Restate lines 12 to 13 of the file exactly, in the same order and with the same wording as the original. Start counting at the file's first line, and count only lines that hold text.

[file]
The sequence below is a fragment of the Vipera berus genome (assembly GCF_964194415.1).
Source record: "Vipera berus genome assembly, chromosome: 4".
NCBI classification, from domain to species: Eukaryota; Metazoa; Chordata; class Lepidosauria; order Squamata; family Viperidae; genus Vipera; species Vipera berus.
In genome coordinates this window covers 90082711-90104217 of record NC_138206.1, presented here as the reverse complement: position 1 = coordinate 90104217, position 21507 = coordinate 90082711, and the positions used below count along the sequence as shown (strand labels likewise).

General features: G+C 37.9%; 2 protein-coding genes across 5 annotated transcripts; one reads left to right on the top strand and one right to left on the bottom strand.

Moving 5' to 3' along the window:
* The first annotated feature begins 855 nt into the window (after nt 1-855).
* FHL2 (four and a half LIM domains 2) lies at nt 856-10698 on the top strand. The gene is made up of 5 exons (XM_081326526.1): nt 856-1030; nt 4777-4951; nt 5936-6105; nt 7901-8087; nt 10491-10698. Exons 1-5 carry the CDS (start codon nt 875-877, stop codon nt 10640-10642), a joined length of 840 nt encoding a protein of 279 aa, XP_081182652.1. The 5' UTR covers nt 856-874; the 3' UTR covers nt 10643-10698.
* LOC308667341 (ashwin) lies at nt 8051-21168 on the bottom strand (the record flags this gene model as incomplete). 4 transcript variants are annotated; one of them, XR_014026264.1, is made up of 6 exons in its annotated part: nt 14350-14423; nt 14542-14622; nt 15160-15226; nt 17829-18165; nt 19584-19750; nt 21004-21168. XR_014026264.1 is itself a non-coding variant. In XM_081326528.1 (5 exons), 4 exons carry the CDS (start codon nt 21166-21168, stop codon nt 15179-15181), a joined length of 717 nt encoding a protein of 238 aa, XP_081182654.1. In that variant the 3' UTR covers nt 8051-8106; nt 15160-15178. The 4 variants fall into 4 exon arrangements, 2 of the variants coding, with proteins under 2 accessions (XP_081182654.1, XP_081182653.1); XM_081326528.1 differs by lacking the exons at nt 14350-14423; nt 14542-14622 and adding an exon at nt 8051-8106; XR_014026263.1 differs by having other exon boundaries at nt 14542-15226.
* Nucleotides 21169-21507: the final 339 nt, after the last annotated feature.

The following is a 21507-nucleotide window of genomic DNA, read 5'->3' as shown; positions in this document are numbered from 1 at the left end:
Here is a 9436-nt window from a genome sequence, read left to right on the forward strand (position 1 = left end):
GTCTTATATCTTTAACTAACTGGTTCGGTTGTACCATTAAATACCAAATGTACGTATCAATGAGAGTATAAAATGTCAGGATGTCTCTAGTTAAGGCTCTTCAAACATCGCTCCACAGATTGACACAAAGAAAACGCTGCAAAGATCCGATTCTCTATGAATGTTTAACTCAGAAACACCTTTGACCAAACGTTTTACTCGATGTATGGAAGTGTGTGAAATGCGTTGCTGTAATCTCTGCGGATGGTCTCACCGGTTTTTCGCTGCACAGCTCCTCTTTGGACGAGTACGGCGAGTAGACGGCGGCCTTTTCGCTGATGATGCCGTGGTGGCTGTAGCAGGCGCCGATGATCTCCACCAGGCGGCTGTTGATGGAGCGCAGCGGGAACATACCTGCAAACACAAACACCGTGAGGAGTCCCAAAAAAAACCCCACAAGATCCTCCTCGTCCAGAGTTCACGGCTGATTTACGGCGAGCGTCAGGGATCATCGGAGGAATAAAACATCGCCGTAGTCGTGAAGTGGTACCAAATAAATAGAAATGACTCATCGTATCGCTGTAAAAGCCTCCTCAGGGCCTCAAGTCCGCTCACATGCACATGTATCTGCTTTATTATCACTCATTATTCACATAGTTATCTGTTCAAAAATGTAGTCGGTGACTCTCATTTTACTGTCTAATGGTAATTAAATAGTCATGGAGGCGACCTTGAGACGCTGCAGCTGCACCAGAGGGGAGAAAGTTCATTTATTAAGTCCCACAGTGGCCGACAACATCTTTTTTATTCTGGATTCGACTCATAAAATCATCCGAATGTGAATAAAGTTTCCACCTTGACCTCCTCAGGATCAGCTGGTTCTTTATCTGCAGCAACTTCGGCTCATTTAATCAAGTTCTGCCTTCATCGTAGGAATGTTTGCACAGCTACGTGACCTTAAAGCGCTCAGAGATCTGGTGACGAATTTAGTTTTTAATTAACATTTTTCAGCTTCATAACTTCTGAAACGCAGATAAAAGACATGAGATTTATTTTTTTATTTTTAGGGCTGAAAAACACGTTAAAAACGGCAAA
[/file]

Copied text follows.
Here is a 9436-nt window from a genome sequence, read left to right on the forward strand (position 1 = left end):
GTCTTATATCTTTAACTAACTGGTTCGGTTGTACCATTAAATACCAAATGTACGTATCAATGAGAGTATAAAATGTCAGGATGTCTCTAGTTAAGGCTCTTCAAACATCGCTCCACAGATTGACACAAAGAAAACGCTGCAAAGATCCGATTCTCTATGAATGTTTAACTCAGAAACACCTTTGACCAAACGTTTTACTCGATGTATGGAAGTGTGTGAAATGCGTTGCTGTAATCTCTGCGGATGGTCTCACCGGTTTTTCGCTGCACAGCTCCTCTTTGGACGAGTACGGCGAGTAGACGGCGGCCTTTTCGCTGATGATGCCGTGGTGGCTGTAGCAGGCGCCGATGATCTCCACCAGGCGGCTGTTGATGGAGCGCAGCGGGAACATACCTGCAAACACAAACACCGTGAGGAGTCCCAAAAAAAACCCCACAAGATCCTCCTCGTCCAGAGTTCACGGCTGATTTACGGCGAGCGTCAGGGATCATCGGAGGAATAAAACATCGCCGTAGTCGTGAAGTGGTACCAAATAAATAGAAATGACTCATCGTATCGCTGTAAAAGCCTCCTCAGGGCCTCAAGTCCGCTCACATGCACATGTATCTGCTTTATTATCACTCATTATTCACATAGTTATCTGTTCAAAAATGTAGTCGGTGACTCTCATTTTACTGTCTAATGGTAATTAAATAGTCATGGAGGCGACCTTGAGACGCTGCAGCTGCACCAGAGGGGAGAAAGTTCATTTATTAAGTCCCACAGTGGCCGACAACATCTTTTTTATTCTGGATTCGACTCATAAAATCATCCGAATGTGAATAAAGTTTCCACCTTGACCTCCTCAGGATCAGCTGGTTCTTTATCTGCAGCAACTTCGGCTCATTTAATCAAGTTCTGCCTTCATCGTAGGAATGTTTGCACAGCTACGTGACCTTAAAGCGCTCAGAGATCTGGTGACGAATTTAGTTTTTAATTAACATTTTTCAGCTTCATAACTTCTGAAACGCAGATAAAAGACATGAGATTTATTTTTTTATTTTTAGGGCTGAAAAACACGTTAAAAACGGCAAA